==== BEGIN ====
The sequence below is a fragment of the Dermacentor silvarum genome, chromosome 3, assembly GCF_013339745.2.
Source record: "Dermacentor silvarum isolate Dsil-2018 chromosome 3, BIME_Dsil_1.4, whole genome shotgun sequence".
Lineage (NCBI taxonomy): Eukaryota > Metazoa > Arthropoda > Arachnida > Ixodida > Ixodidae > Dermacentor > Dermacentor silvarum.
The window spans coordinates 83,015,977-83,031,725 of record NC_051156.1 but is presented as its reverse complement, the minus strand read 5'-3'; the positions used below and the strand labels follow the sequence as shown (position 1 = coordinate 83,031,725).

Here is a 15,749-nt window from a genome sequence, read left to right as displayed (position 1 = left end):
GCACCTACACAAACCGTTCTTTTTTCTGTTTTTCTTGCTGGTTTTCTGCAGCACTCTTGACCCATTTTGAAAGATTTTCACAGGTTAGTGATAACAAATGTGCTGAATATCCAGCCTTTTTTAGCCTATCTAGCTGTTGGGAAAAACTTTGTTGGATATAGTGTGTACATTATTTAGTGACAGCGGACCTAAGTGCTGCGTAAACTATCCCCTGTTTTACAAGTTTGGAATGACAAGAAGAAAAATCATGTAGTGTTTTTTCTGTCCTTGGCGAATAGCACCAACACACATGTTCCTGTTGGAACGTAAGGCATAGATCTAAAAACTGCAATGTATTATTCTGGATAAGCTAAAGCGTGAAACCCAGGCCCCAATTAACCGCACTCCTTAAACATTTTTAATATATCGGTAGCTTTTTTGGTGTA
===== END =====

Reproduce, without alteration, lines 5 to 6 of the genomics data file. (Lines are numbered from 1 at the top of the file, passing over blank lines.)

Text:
Here is a 15,749-nt window from a genome sequence, read left to right as displayed (position 1 = left end):
GCACCTACACAAACCGTTCTTTTTTCTGTTTTTCTTGCTGGTTTTCTGCAGCACTCTTGACCCATTTTGAAAGATTTTCACAGGTTAGTGATAACAAATGTGCTGAATATCCAGCCTTTTTTAGCCTATCTAGCTGTTGGGAAAAACTTTGTTGGATATAGTGTGTACATTATTTAGTGACAGCGGACCTAAGTGCTGCGTAAACTATCCCCTGTTTTACAAGTTTGGAATGACAAGAAGAAAAATCATGTAGTGTTTTTTCTGTCCTTGGCGAATAGCACCAACACACATGTTCCTGTTGGAACGTAAGGCATAGATCTAAAAACTGCAATGTATTATTCTGGATAAGCTAAAGCGTGAAACCCAGGCCCCAATTAACCGCACTCCTTAAACATTTTTAATATATCGGTAGCTTTTTTGGTGTA